Industry members want to meet lawmakers themselves, but their schedules are tight, she says. “The more constituents and interests in the same meetings, the increased likelihood we may actually see the elected official,“ says Vasilaros.

Marine leaders have worked for the past few years to explain to lawmakers that the industry consists of a “marine ecosystem” — not just manufacturers, but dealers, fishing groups, consumers and trade organizations, Vasilaros says. “With more people and a greater diversity of people, the more impactful our message will be.”

Event organizers continue to collaborate with other industry organizations to strengthen marine’s overall voice, says Vasilaros. “We try every year to make this a more comprehensive event,” she says, pointing out that the American Sportfishing Association will hold its government affairs committee meeting during ABC. “We’re trying to get other industry trade associations to hold their government relations meetings at ABC. It is all an effort to make sure we reach the broadest audience for greater impact on Capitol Hill.”

Issue briefings

ABC organizers began holding issue briefings last year. A panel of experts and interested parties lead these 30-minute discussions. “The briefings really get into the weeds of the issue and identify what participants can say to have an influence with lawmakers,” says Vasilaros. “They prepare people to engage on the topic.”

There are nine issue briefings this year: recreational fishing, ethanol, protecting boater (water) access, the Water Resources Development Act, trade, deferred importation, invasive species, hot topics by state and work force development.

The latter two are new, says Vasilaros.

Work force development will focus on the challenges of growing a skilled employee base at the manufacturer, dealer and repair levels.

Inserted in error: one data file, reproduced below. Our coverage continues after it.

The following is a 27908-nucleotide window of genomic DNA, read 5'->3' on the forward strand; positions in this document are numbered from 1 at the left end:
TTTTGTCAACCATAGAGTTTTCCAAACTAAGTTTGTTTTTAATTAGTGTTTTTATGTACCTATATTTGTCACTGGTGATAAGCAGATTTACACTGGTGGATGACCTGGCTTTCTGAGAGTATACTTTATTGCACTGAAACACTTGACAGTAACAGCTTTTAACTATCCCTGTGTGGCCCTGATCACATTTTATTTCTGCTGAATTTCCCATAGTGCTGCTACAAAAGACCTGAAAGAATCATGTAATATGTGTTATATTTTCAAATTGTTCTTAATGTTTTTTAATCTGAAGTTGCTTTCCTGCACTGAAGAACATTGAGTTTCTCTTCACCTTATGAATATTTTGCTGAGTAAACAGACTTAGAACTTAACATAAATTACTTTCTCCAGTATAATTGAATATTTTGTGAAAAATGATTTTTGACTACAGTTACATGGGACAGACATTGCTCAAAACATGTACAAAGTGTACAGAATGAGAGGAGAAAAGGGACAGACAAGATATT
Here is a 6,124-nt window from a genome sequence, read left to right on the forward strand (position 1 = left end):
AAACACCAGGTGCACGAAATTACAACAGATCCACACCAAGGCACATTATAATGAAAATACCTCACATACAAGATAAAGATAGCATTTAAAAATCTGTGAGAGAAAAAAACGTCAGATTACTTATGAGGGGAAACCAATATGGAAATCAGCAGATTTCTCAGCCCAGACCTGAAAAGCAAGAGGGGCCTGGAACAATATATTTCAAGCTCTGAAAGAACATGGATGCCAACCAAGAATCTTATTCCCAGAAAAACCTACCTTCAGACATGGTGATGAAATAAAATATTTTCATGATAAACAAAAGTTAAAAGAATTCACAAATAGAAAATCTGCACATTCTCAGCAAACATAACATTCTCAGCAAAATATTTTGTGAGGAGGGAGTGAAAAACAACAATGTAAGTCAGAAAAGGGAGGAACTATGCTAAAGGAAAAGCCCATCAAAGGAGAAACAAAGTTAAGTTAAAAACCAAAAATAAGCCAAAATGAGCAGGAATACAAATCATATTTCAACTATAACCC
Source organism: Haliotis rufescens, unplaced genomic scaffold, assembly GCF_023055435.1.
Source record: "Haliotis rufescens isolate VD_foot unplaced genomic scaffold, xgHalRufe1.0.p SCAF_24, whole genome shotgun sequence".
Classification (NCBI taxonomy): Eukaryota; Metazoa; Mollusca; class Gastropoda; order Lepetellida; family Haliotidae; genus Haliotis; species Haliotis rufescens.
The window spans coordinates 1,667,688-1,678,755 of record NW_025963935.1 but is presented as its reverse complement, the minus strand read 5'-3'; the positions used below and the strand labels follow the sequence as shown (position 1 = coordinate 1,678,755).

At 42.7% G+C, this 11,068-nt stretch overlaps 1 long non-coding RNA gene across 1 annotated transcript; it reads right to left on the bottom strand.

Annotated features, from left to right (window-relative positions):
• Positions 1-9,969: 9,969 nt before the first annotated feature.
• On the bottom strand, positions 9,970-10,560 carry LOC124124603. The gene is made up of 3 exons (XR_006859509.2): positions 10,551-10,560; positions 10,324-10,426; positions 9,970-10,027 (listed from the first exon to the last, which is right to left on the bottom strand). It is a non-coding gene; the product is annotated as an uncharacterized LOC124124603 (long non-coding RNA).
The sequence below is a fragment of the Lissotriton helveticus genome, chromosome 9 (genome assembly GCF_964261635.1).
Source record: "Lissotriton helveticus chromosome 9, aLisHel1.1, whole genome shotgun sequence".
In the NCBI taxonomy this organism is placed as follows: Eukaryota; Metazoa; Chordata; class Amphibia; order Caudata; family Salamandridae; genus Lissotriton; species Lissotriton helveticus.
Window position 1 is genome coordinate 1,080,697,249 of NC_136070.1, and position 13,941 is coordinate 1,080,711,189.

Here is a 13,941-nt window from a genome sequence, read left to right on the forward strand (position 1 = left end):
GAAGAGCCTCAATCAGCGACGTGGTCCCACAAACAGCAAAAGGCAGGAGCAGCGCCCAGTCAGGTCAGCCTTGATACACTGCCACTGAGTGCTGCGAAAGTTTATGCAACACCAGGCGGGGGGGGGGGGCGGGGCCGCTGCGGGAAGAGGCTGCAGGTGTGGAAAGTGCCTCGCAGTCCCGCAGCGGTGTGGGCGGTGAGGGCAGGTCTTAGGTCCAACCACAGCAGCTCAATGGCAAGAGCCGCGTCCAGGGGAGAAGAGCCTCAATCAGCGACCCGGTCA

“We’re trying to work with existing coalitions that are promoting career and technical education to make sure marine is getting the resources that are out there,” says Vasilaros. “State issues and federal programs can have impact; we’re excited to delve into the landscape in the states to see how those community and technical schools can benefit the marine industry.”

The National Skills Coalition, which focuses on work force development issues and education programs, will be participating in the issue briefing’s panel discussion. “They have taken the lead,” says Vasilaros. “They will … identify federal programs and legislation and funding streams. They will bridge the gap between educational institutions, the employers in the industries and the workers themselves — they represent all three interests.”

In the state-by-state issue briefings, participants will take a look at specific issues pertinent to states. “You want to be able to take resources you gain from Capitol Hill back to your home state,” says Vasilaros. “A lot of the people coming are local marine trades groups and dealers, so we want to look at what is going on in their states.”

The Water Resources Development Act is up for reauthorization. Rather than a specific waterway, the industry will target funding for the WRDA study, in which Congress directed the Army Corps of Engineers to perform an assessment of the operations and maintenance needs of the nation’s waterways. “NMMA and our coalition partners, including the Atlantic Intracoastal Waterway Association, want to make sure this bill examines how much is needed to maintain the waterway so that states can look for non-federal partners to assist in shouldering the burden,” says Vasilaros. “We want passage of WRDA, but we are particularly interested in the study to make sure we are aware of what the specific water needs are.”

This article originally appeared in the May 2016 issue.